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"Silver Hoof"
Author Pavel Bazhov
Original title "Серебряное копытце"
Translator Alan Moray Williams (first), Eve Manning, et al.
Country Soviet Union
Language Russian
Series The Malachite Casket collection (list of stories)
Genre(s) skaz (fairy tale)
Published in Uralsky Sovremennik
Publication type anthology
Publisher Sverdlovsk Publishing House
Media type print
Publication date 1938
Published in English 1944

"Silver Hoof" (Russian: Серебряное копытце, tr. Serebrjanoe kopyttse, lit. "Small Silver Hoof") is a fairy tale short story written by Pavel Bazhov, based on the folklore of the Ural region of Siberia. It was first published in Uralsky Sovremennik in 1938, and later included in The Malachite Casket collection. In this fairy tale, the characters meet the legendary zoomorphic creature from the Ural folklore called Silver Hoof. In 1944 the story was translated from Russian into English by Alan Moray Williams and published by Hutchinson. In the 1950s another translation was made by Eve Manning. It was included in James Riordan's collection of stories The Mistress of the Copper Mountain: Tales from the Urals, published in 1974 by Frederick Muller Ltd. Riordan heard the tales from a headteacher when he was bedridden in Sverdlovsk. After returning to England he rewrote the tales from memory, checking them against Bazhov's book. He preferred not to call himself "translator", he believed that "communicator" was more appropriate.

Bazhov's stories are based on the oral lore of the miners and gold prospectors. The character of Silver Hoof is based on the Ural legends. Bazhov mentioned that he had heard tales about the mythical creature Silver Deer, also known as the elk Golden Horns and the goat Silver Hoof. The exact origin of the creature is unknown, but deer have significant roles in the mythology of various peoples located all over the world. In the folklore tales, the goat/deer can be either friendly or harmful. Golden or silver deer/elk became popular at the Urals in the 18th century. According to the Bashkir folklore, dreaming about a goat is a good omen. The Finno-Ugric peoples prayed to the Elk. The depictions of the animal were found among Permian bronze casts. While the character of Silver Hoof is in fact based on the legends, the actual storyline was penned by Bazhov.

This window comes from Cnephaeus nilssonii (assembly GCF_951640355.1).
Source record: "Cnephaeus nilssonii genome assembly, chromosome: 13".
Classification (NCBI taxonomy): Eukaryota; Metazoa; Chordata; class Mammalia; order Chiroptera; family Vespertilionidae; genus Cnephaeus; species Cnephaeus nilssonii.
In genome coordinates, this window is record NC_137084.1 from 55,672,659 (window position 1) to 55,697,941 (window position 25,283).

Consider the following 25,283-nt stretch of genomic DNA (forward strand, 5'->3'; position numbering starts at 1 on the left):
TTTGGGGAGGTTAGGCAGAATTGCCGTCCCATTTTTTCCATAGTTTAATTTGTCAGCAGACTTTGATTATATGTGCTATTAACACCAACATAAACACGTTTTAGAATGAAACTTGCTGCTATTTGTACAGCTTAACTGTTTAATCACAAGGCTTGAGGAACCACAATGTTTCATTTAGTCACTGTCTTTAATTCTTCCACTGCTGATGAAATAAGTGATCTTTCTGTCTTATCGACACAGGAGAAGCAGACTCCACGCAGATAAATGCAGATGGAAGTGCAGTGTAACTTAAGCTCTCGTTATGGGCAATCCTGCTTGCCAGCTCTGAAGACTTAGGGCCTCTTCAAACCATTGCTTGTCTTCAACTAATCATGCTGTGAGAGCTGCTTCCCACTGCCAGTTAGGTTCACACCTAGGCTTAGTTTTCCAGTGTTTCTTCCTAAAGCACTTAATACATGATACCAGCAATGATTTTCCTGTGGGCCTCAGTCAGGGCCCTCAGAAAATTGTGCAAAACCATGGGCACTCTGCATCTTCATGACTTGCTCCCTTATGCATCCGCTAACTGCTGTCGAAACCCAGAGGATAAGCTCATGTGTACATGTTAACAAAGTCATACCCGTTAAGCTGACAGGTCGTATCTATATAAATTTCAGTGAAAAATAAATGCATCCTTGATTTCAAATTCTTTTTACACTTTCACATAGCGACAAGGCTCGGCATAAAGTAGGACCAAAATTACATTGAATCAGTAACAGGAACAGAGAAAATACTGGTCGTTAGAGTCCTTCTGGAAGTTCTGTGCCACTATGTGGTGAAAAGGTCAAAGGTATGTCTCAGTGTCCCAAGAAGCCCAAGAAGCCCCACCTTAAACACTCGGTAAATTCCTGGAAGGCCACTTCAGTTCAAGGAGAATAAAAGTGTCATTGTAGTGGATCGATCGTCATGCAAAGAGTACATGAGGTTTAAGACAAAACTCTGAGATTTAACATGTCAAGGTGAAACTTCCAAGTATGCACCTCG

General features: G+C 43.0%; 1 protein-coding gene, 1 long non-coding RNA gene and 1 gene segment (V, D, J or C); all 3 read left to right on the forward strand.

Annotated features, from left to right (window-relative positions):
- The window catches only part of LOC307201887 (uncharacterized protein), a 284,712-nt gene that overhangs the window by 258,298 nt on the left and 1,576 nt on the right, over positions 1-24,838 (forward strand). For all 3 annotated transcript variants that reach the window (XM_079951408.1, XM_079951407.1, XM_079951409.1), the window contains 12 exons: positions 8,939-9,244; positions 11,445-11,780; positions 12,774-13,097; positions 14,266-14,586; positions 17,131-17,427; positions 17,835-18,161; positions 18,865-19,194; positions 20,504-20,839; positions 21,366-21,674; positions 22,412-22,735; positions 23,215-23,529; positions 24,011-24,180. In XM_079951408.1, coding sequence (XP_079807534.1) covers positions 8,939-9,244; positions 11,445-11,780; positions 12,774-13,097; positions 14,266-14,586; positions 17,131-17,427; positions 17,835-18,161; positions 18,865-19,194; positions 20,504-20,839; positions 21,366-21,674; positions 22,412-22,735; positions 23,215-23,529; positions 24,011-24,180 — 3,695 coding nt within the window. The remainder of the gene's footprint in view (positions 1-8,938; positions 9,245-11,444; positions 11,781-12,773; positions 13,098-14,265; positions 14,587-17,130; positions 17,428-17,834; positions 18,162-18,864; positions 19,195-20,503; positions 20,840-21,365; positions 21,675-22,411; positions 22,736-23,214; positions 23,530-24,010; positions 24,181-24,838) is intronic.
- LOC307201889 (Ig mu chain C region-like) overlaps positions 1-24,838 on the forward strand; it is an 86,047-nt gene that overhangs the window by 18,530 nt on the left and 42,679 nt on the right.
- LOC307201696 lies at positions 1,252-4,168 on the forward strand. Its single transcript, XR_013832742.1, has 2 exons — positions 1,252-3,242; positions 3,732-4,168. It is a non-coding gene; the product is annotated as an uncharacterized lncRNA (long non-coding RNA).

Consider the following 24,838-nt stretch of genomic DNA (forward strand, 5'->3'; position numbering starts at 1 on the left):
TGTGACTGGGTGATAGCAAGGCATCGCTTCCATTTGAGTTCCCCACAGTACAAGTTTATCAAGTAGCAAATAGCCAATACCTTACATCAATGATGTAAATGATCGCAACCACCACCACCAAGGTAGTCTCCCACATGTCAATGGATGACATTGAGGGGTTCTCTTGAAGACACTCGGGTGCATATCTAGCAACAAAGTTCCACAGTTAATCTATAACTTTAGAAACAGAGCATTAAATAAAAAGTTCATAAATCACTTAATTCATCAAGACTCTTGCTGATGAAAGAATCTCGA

The author heard the tales about the goat with a silver hoof at the Urals from the hunter named Bulatov. The tales seemed to originate from the area where many people were engaged in the searches for chrysolites. But Bazhov had to write the storyline for "Silver Hoof" himself. "Silver Hoof" was completed on 3 August 1938.

The tale was not included in the first edition of The Malachite Box. But, inspired by its success, Bazhov continued working on his stories. The tales "Sinyushka's Well", "Silver Hoof", and "The Demidov Caftans" were finished before the publication of the collection. It was first published in 1938 in the 2nd volume of Sverdlovsk Publishing House's Uralsky Sovremennik. It was then released as a part of Sverdlovsk Publishing House's children's collection Morozko.